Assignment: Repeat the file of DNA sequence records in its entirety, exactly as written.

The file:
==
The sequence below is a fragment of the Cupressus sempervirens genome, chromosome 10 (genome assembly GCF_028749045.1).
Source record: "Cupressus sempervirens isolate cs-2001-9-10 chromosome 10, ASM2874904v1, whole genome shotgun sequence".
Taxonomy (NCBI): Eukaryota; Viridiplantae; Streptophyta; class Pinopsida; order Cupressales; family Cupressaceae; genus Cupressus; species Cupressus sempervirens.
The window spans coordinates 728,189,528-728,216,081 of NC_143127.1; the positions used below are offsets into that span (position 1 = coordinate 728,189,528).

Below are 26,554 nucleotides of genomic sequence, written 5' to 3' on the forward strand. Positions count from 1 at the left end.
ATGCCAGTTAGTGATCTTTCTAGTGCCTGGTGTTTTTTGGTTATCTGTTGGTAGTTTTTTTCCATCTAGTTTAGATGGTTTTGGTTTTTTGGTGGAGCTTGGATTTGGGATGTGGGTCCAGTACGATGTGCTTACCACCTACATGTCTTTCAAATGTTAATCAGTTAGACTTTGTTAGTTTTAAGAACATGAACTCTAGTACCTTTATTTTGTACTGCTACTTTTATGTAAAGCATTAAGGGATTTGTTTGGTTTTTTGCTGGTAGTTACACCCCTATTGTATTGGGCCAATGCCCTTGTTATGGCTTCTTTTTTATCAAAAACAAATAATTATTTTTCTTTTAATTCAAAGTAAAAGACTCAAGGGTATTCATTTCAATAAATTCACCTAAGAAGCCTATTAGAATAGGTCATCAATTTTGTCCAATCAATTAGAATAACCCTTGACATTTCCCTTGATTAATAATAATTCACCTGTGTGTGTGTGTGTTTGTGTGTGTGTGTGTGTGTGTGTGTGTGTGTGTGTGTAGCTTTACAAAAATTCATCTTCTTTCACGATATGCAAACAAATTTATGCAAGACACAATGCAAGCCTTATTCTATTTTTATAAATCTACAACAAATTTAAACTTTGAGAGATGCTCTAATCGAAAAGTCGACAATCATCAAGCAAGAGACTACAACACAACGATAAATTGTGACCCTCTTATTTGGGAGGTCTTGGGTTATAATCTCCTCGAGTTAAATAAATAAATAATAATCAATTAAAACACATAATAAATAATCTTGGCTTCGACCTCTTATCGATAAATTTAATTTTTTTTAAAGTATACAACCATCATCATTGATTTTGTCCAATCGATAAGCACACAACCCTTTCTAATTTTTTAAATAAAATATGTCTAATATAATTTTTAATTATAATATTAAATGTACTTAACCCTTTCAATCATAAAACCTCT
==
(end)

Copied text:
The sequence below is a fragment of the Cupressus sempervirens genome, chromosome 10 (genome assembly GCF_028749045.1).
Source record: "Cupressus sempervirens isolate cs-2001-9-10 chromosome 10, ASM2874904v1, whole genome shotgun sequence".
Taxonomy (NCBI): Eukaryota; Viridiplantae; Streptophyta; class Pinopsida; order Cupressales; family Cupressaceae; genus Cupressus; species Cupressus sempervirens.
The window spans coordinates 728,189,528-728,216,081 of NC_143127.1; the positions used below are offsets into that span (position 1 = coordinate 728,189,528).

Below are 26,554 nucleotides of genomic sequence, written 5' to 3' on the forward strand. Positions count from 1 at the left end.
ATGCCAGTTAGTGATCTTTCTAGTGCCTGGTGTTTTTTGGTTATCTGTTGGTAGTTTTTTTCCATCTAGTTTAGATGGTTTTGGTTTTTTGGTGGAGCTTGGATTTGGGATGTGGGTCCAGTACGATGTGCTTACCACCTACATGTCTTTCAAATGTTAATCAGTTAGACTTTGTTAGTTTTAAGAACATGAACTCTAGTACCTTTATTTTGTACTGCTACTTTTATGTAAAGCATTAAGGGATTTGTTTGGTTTTTTGCTGGTAGTTACACCCCTATTGTATTGGGCCAATGCCCTTGTTATGGCTTCTTTTTTATCAAAAACAAATAATTATTTTTCTTTTAATTCAAAGTAAAAGACTCAAGGGTATTCATTTCAATAAATTCACCTAAGAAGCCTATTAGAATAGGTCATCAATTTTGTCCAATCAATTAGAATAACCCTTGACATTTCCCTTGATTAATAATAATTCACCTGTGTGTGTGTGTGTTTGTGTGTGTGTGTGTGTGTGTGTGTGTGTGTGTGTGTAGCTTTACAAAAATTCATCTTCTTTCACGATATGCAAACAAATTTATGCAAGACACAATGCAAGCCTTATTCTATTTTTATAAATCTACAACAAATTTAAACTTTGAGAGATGCTCTAATCGAAAAGTCGACAATCATCAAGCAAGAGACTACAACACAACGATAAATTGTGACCCTCTTATTTGGGAGGTCTTGGGTTATAATCTCCTCGAGTTAAATAAATAAATAATAATCAATTAAAACACATAATAAATAATCTTGGCTTCGACCTCTTATCGATAAATTTAATTTTTTTTAAAGTATACAACCATCATCATTGATTTTGTCCAATCGATAAGCACACAACCCTTTCTAATTTTTTAAATAAAATATGTCTAATATAATTTTTAATTATAATATTAAATGTACTTAACCCTTTCAATCATAAAACCTCT